Is Growth Exogenous? Taking Mankiw, Romer, and Weil Seriously
In: NBER Macroeconomics Annual 2001, Volume 16
AbstractIs long-run economic growth exogenous? To address this question, we show that the empirical framework of Mankiw, Romer, and Weil (1992) can be extended to test any growth model that admits a balanced growth path; and we use that framework both to revisit variants of the Solow growth model and to evaluate simple alternative models of endogenous growth. To allow for the possibility that economies in our sample are not on their balanced growth paths, we also study the cross-sectional behavior of TFP growth, which we estimate using alternative measures of labor's share. Our broad conclusion, based on both model estimation and growth accounting, is that long-run growth is significantly correlated with behavioral variables such as the savings rate, and that this correlation is not easily explained by models in which growth is treated as the exogenous variable. Hence, future empirical studies should focus on models that exhibit endogenous growth.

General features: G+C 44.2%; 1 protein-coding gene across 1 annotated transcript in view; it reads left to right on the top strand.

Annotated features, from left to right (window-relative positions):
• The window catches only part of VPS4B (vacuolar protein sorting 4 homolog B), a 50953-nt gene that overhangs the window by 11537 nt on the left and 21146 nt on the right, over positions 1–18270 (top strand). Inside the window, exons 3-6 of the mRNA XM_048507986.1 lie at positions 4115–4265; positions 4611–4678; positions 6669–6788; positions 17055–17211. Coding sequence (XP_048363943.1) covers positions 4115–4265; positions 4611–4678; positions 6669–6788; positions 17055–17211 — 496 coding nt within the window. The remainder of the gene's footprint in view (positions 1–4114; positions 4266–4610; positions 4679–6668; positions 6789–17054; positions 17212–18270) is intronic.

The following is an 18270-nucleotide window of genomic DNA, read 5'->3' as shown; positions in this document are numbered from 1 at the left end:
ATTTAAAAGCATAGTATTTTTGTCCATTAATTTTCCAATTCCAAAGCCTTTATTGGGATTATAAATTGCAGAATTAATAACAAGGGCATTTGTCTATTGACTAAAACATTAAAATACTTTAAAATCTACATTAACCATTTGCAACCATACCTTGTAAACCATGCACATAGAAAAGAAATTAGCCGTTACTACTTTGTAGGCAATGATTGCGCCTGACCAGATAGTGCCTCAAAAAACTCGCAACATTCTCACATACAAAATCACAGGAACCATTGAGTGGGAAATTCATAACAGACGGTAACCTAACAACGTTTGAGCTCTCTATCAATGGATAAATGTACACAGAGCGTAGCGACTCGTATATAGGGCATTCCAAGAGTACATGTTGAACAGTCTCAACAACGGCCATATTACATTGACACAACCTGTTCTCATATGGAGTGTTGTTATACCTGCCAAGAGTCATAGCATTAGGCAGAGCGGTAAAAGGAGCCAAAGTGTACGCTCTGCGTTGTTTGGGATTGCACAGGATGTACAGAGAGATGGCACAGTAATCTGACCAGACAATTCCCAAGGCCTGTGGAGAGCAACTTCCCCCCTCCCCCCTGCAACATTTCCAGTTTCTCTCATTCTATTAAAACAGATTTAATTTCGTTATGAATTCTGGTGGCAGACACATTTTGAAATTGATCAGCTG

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Other versions of this item:
- Ben S. Bernanke & Refet S. Gurkaynak, 2001. "Is Growth Exogenous? Taking Mankiw, Romer and Weil Seriously," NBER Working Papers 8365, National Bureau of Economic Research, Inc.
- O4 - Economic Development, Technological Change, and Growth - - Economic Growth and Aggregate Productivity
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Blog mentionsAs found by EconAcademics.org, the blog aggregator for Economics research:
- Ignore the armchair economists, Osborne's plan is sensible
by Michael Ben-Gad, Professor of Economics at City University London in The Conversation on 2013-12-05 15:59:46
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